- The Washington Times - Friday, December 22, 2006

MP3 players, digital cameras and flat-screen televisions are what many Christmas dreams are made of this year.

But joy over an electronic gift can turn into rage before the product is even turned on: How do I actually play songs on this thing? Why won’t the camera take pictures? The red plug or the yellow one — and why is there a white one, too? Why is the computer screen flashing? Is that smoke coming from the wires?

And for the technological faint of heart, suddenly it’s a Christmas nightmare of confusing manuals and wires.

Years ago, problems with gifts had to wait until Dec. 26, at the earliest, to be sorted out. But as the presence of electronic gadgets around the Christmas tree has grown, so have the number of methods to help sort out the madness — immediately. Just call the technology geeks.

Best Buy, Circuit City Stores Inc. and third-party companies all promise instant help with high-tech products, even all day on Christmas.

Circuit City’s help service, Firedog, began operations this fall and has beefed up staff in preparation for Christmas.

“We’re planning for Christmas day to be busy,” said Leslie Troxell, director of PC services for Firedog at Circuit City. “We think a lot of people won’t work that day and will want to use [their products] right away.”

Firedog, Geek Squad (Best Buy’s service component) and third-party groups, such as PCPinpoint, can help customers set up digital cameras, MP3 players, wireless Internet or an entire computer. Firedog and Geek Squad sell in-home service, while all the companies can help over the phone or by remotely accessing a customers’ computer — through the Internet — and doing the work for the customer.

PCPinpoint.com Chief Executive Officer Bob Wing said Christmas Day is typically light, but the calls start pouring in the following day. He expects this year, as more people learn about the service, to be a busy Monday.

“I don’t think consumers really know there is a company out there that will support total PC care — anything that attaches to a computer — gaming controls, keyboard — no matter who manufacturers it,” he said.

Electronics have grown to be one of the top-desired gifts, competing with clothing, books and videos, especially for young people.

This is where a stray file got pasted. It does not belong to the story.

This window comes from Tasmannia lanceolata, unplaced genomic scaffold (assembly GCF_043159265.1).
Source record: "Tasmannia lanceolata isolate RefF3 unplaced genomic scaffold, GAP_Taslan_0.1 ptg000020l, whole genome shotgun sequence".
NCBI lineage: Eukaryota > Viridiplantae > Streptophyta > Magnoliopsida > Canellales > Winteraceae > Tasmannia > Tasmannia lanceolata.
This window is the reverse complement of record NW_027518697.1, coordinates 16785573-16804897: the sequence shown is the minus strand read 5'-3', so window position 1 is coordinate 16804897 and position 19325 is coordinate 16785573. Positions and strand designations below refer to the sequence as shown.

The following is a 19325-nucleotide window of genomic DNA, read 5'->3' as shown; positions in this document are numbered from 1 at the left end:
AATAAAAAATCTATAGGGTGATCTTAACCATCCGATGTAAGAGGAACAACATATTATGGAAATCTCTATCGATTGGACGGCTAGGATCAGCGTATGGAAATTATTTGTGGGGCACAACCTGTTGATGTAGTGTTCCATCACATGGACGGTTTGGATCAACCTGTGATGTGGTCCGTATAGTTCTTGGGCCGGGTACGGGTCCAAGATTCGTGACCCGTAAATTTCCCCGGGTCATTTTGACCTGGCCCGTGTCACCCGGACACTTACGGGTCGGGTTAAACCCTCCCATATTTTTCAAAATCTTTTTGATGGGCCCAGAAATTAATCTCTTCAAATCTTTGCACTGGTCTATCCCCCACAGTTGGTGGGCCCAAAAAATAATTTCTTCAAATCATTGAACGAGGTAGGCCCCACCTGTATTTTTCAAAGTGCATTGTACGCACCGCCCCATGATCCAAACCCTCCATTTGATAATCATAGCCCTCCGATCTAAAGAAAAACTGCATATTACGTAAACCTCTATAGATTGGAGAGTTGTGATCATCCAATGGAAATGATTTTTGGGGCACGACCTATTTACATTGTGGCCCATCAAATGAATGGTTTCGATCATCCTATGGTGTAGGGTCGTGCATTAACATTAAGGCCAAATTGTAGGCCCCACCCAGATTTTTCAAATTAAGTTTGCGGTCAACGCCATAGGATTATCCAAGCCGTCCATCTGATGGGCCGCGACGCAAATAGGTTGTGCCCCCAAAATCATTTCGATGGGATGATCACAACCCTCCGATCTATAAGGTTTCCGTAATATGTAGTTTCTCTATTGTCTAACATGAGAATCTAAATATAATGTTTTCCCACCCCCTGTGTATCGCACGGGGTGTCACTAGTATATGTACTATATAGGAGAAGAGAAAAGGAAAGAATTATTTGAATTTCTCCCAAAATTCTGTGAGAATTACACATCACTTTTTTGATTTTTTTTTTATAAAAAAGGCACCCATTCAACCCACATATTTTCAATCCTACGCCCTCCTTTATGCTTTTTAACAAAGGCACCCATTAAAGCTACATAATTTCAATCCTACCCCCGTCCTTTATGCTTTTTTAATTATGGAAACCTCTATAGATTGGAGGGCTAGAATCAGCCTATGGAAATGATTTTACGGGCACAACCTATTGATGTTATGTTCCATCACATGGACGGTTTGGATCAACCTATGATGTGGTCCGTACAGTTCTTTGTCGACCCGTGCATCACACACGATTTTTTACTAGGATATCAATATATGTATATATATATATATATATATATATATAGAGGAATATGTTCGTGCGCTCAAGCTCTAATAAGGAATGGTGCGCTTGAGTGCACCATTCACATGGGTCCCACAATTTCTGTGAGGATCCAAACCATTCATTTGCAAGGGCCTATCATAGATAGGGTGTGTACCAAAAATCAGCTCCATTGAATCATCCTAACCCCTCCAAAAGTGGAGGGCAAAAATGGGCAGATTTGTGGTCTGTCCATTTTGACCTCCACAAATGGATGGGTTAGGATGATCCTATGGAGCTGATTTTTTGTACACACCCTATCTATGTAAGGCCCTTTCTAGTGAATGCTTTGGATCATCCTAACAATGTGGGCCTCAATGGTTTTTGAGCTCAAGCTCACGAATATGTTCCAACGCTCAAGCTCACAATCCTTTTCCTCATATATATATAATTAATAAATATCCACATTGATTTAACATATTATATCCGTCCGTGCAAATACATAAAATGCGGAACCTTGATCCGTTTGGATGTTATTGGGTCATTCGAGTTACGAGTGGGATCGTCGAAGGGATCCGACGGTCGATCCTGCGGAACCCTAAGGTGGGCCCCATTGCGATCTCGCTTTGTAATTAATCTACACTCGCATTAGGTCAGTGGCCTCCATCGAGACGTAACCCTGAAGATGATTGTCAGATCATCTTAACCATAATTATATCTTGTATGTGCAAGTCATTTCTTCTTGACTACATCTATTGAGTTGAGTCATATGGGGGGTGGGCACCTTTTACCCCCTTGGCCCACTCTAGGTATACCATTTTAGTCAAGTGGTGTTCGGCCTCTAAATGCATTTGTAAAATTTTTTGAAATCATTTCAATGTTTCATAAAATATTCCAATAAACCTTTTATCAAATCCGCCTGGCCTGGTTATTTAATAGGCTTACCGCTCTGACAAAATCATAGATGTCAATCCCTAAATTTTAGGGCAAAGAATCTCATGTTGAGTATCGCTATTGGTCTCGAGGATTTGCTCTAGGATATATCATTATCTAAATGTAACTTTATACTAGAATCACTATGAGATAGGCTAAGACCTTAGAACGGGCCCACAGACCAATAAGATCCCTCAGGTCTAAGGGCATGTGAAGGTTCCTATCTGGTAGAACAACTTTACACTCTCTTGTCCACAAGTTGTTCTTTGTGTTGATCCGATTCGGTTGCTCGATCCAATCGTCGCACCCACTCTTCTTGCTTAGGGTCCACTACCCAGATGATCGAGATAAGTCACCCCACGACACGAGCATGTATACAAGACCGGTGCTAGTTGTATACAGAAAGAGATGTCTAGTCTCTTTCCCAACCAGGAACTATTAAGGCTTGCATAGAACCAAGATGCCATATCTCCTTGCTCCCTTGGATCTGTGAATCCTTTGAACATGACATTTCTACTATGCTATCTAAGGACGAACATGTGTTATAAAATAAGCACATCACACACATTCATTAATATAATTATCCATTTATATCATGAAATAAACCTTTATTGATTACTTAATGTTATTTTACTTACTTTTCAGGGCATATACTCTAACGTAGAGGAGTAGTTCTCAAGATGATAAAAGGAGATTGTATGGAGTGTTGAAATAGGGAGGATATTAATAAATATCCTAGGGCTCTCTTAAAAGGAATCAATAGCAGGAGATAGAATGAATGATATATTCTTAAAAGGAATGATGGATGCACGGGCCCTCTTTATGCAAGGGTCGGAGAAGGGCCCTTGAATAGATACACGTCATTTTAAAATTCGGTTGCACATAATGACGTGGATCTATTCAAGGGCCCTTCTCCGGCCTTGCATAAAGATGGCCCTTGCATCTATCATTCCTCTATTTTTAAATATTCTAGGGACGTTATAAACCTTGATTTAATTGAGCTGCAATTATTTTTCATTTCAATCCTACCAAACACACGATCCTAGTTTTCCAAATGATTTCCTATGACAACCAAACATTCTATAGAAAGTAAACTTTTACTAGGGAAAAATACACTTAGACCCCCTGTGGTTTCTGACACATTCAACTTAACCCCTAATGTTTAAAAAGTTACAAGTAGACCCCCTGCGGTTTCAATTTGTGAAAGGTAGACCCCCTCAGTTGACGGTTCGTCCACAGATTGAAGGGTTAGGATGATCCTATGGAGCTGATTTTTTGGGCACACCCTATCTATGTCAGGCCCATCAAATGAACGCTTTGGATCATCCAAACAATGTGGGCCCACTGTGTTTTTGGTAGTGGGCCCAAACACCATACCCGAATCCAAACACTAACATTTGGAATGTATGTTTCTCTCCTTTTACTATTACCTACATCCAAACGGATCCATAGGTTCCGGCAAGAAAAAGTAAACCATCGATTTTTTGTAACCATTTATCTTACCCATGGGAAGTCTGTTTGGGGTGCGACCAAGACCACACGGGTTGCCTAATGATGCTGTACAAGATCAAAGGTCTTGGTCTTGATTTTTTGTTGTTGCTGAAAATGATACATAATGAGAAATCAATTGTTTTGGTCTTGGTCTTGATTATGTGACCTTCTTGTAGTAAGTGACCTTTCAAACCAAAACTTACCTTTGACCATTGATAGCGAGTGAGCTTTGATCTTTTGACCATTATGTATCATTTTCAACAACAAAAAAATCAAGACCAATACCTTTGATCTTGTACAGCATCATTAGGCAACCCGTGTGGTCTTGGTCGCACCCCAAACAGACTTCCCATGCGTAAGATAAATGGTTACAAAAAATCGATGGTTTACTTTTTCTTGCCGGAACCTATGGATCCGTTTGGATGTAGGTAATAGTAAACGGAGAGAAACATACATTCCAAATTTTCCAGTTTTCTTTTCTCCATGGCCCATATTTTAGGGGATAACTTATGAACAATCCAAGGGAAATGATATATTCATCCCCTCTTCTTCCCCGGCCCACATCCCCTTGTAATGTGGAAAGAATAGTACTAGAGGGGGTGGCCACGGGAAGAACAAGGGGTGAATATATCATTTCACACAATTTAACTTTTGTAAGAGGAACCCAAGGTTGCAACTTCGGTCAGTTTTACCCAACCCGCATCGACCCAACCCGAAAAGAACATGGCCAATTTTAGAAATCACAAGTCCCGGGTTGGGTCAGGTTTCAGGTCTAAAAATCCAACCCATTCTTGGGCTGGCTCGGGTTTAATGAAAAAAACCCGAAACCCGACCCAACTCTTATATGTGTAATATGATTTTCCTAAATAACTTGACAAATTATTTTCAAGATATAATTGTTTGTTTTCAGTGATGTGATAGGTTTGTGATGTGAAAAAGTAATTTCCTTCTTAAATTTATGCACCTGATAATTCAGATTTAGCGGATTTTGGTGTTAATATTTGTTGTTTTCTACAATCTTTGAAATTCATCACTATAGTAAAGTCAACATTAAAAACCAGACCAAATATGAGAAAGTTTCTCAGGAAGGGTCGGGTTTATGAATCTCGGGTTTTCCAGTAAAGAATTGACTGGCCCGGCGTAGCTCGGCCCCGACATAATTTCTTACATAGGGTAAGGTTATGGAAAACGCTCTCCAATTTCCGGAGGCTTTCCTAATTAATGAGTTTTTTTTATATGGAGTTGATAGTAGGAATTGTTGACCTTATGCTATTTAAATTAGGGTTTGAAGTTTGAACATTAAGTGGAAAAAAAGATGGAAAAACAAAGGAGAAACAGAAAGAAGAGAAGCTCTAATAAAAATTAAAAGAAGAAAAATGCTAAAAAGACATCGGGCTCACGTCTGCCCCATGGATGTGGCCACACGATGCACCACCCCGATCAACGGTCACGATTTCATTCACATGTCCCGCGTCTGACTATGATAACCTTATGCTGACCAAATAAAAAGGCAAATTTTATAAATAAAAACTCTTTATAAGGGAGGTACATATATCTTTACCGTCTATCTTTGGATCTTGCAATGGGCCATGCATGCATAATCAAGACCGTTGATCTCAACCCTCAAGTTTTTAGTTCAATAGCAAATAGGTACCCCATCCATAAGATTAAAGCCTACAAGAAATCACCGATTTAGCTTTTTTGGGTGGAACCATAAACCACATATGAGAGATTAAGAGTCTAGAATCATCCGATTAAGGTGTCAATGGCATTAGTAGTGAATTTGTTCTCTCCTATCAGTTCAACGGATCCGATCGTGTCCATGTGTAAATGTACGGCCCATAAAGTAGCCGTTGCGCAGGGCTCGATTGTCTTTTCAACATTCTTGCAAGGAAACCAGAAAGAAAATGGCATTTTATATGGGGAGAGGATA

According to the Retail Advertising and Marketing Association, 46 percent of people ages 13 to 28 said electronics were on the top of their wish list this year. More than 12 percent of those surveyed identified an IPod or IPod accessories as their most-wanted gift.

While some people who receive the high-tech gifts know how to use them, others don’t. But the technology companies are the matchmakers for MP3 players without songs, cameras without photos and televisions without a cable connection.

Fees range from $29.95 for a one-time trial of PCPinpoint’s services to $49 for Firedog or Geek Squad’s remote help in setting up a digital camera, printer and software.

More information on the services is available at PCPinpoint.com, Firedog.com, or GeekSquad.com. All said their phone service operators are based in the United States.

“People just don’t know where to start. Post-holiday time, we’re definitely busy,” said Jeff Heiderman, a Geek Squad employee based in Baltimore. “We do a lot of training and setups of printers and cameras. The day after Christmas, we have a lot of customers who have gotten these gifts and are having trouble setting them up.”

While there is a rush of calls just after electronics are opened, there are also calls months later from people who grew frustrated with their electronics and put them aside in December.

“Christmas and the holiday are great,” Ms. Troxell said. “But leaving things in the box is not what it’s all about.”

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